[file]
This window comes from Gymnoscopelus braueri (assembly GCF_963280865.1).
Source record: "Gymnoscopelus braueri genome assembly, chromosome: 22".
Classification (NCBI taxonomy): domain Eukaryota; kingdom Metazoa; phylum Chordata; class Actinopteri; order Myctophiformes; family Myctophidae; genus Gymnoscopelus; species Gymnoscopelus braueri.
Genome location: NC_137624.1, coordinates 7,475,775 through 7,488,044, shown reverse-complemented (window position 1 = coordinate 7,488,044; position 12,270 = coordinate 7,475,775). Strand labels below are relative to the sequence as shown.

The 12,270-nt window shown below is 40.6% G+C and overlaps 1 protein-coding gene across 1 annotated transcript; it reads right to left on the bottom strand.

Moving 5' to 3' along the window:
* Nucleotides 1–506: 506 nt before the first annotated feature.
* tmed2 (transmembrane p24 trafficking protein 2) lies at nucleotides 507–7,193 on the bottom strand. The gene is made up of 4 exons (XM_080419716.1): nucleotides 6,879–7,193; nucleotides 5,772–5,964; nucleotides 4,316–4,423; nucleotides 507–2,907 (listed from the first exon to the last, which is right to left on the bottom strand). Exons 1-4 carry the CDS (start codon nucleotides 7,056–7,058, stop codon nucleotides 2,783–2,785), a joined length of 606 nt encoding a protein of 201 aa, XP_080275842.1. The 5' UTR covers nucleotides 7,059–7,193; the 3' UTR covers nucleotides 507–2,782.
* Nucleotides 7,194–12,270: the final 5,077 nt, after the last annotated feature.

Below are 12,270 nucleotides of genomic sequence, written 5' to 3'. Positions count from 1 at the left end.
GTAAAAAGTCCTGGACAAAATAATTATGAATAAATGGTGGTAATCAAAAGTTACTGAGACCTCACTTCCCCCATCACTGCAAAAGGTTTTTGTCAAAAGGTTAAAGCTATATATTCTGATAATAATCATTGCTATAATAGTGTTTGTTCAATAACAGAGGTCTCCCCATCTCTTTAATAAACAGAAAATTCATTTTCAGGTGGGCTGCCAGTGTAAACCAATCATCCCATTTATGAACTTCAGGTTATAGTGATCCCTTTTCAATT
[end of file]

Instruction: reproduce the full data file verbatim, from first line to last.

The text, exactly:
This window comes from Gymnoscopelus braueri (assembly GCF_963280865.1).
Source record: "Gymnoscopelus braueri genome assembly, chromosome: 22".
Classification (NCBI taxonomy): domain Eukaryota; kingdom Metazoa; phylum Chordata; class Actinopteri; order Myctophiformes; family Myctophidae; genus Gymnoscopelus; species Gymnoscopelus braueri.
Genome location: NC_137624.1, coordinates 7,475,775 through 7,488,044, shown reverse-complemented (window position 1 = coordinate 7,488,044; position 12,270 = coordinate 7,475,775). Strand labels below are relative to the sequence as shown.

The 12,270-nt window shown below is 40.6% G+C and overlaps 1 protein-coding gene across 1 annotated transcript; it reads right to left on the bottom strand.

Moving 5' to 3' along the window:
* Nucleotides 1–506: 506 nt before the first annotated feature.
* tmed2 (transmembrane p24 trafficking protein 2) lies at nucleotides 507–7,193 on the bottom strand. The gene is made up of 4 exons (XM_080419716.1): nucleotides 6,879–7,193; nucleotides 5,772–5,964; nucleotides 4,316–4,423; nucleotides 507–2,907 (listed from the first exon to the last, which is right to left on the bottom strand). Exons 1-4 carry the CDS (start codon nucleotides 7,056–7,058, stop codon nucleotides 2,783–2,785), a joined length of 606 nt encoding a protein of 201 aa, XP_080275842.1. The 5' UTR covers nucleotides 7,059–7,193; the 3' UTR covers nucleotides 507–2,782.
* Nucleotides 7,194–12,270: the final 5,077 nt, after the last annotated feature.

Below are 12,270 nucleotides of genomic sequence, written 5' to 3'. Positions count from 1 at the left end.
GTAAAAAGTCCTGGACAAAATAATTATGAATAAATGGTGGTAATCAAAAGTTACTGAGACCTCACTTCCCCCATCACTGCAAAAGGTTTTTGTCAAAAGGTTAAAGCTATATATTCTGATAATAATCATTGCTATAATAGTGTTTGTTCAATAACAGAGGTCTCCCCATCTCTTTAATAAACAGAAAATTCATTTTCAGGTGGGCTGCCAGTGTAAACCAATCATCCCATTTATGAACTTCAGGTTATAGTGATCCCTTTTCAATT